June 13, 2017 • Life for Leaders
The earth is defiled by its people; they have disobeyed the laws, violated the statutes and broken the everlasting covenant.
When God created the earth, he entrusted it to human beings, to tend it and use it for good (Genesis 2:15). But when the first humans sinned, the earth itself suffered the consequences (Genesis 3:17-19). The human relationship with creation wasn’t severed completely, but it was broken. The earth became a source of pain for people, even as their sin led to the suffering of the earth itself.
When we look at the state of our world today, we see evidence of human sin everywhere. It might be in a park filled with litter, or a bay filled with sewage, or a sky filled with deadly haze. We see the reality of Isaiah 24:5, which, in the NIV, reads, “The earth is defiled by its people.” The Hebrew verb translated here as “defiled” is often rendered as “polluted” (chanef).
Yet, in Isaiah 24:5, Isaiah doesn’t attribute the pollution of the world to industry or chemicals. Rather, the defiling of the earth is a result of human disobedience. “The earth is defiled… [because people] have disobeyed the laws… and broken the everlasting covenant.” One aspect of that covenant was to care for the world God created, an aspect we have frequently broken.
So, the world is polluted, both physically and morally, because of our sin. That’s the bad news. The good news is that God isn’t through with us and with the world. In Romans 8, we learn that creation has been groaning as if in labor pains. But the time will come when creation will be renewed along with human beings. Glory is coming when God makes all things right. That is our hope as Christians.
In the meanwhile, our hope for the future empowers us to live even now in a way that honors God. Though we know we can’t completely heal the earth, we try nevertheless to take care of God’s creation. As stewards of the earth and in faithfulness to the Creator, we seek wise and judicious use of the earth and its resources. This isn’t a matter of political affiliation or political correctness. Rather, it’s part of our covenant relationship with the God who created all things good and entrusted his creation to our care.
QUESTIONS TO CONSIDER:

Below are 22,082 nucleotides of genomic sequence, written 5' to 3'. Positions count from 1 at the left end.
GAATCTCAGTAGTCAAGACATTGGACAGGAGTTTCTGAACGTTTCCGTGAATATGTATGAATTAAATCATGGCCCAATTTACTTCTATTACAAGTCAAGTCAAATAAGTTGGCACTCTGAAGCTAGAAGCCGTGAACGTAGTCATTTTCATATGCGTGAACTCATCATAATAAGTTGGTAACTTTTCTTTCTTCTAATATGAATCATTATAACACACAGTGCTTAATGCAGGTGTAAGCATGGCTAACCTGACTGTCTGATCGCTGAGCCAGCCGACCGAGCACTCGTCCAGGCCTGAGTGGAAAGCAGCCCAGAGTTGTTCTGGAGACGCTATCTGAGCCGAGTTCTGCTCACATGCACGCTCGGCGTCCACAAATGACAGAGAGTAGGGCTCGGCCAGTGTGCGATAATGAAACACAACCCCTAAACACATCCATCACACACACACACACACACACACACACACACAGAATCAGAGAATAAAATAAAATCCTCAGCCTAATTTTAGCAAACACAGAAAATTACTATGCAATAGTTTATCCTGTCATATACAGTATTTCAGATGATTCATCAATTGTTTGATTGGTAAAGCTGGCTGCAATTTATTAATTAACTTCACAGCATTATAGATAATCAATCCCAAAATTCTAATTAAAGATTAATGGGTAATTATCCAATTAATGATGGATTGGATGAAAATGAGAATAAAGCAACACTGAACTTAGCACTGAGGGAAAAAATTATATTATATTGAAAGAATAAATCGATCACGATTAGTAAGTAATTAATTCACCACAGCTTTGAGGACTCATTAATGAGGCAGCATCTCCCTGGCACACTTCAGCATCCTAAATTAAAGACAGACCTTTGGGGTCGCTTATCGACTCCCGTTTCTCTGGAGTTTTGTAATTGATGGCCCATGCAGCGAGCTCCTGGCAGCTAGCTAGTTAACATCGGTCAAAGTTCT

In what ways have you experienced the brokenness and suffering of the earth?
How do you see yourself as a steward of God’s creation?
Are there things you could change in your work or your personal life so as to be a more faithful steward of the earth?
Gracious God, Creator of Heaven and Earth, how sad it is to see how our sin has corrupted your wonderful creation. Yet how good to know that you haven’t given up on the earth… or on us, either.
Thank you for your commitment to the renewal of all things. And thank you for choosing to use us in this process. Help us, dear Lord, to be faithful stewards of your creation. May we care for this world and help it to be fruitful. Show us what this means in our daily lives, whether we’re at home or at work. May our concern for the earth be far more than a fad. Instead, may it reflect our love for you and your creation. Amen.
Explore more at the Theology of Work Project online commentary: People Fall into Sin in Work (Genesis 3:1-24)
Dr. Mark D. Roberts is a Senior Strategist for Fuller’s Max De Pree Center for Leadership, where he focuses on the spiritual development and thriving of leaders. He is the principal writer of the daily devotional, Life for Leaders, and the founder of the De Pree Center’s Flourishing in the Third Third of Life Initiative. Previously, Mark was the Executive Director of the De Pree Center, the lead pastor of a church in Southern California, and the Senior Director of Laity Lodge in Texas. He has written eight books, dozens of articles, and over 2,500 devotions that help people discover the difference God makes in their daily life and leadership. With a Ph.D. in New Testament from Harvard, Mark teaches at Fuller Seminary, most recently in his D.Min. cohort on “Faith, Work, Economics, and Vocation.” Mark is married to Linda, a marriage and family counselor, spiritual director, and executive coach. Their two grown children are educators on the high school and college level.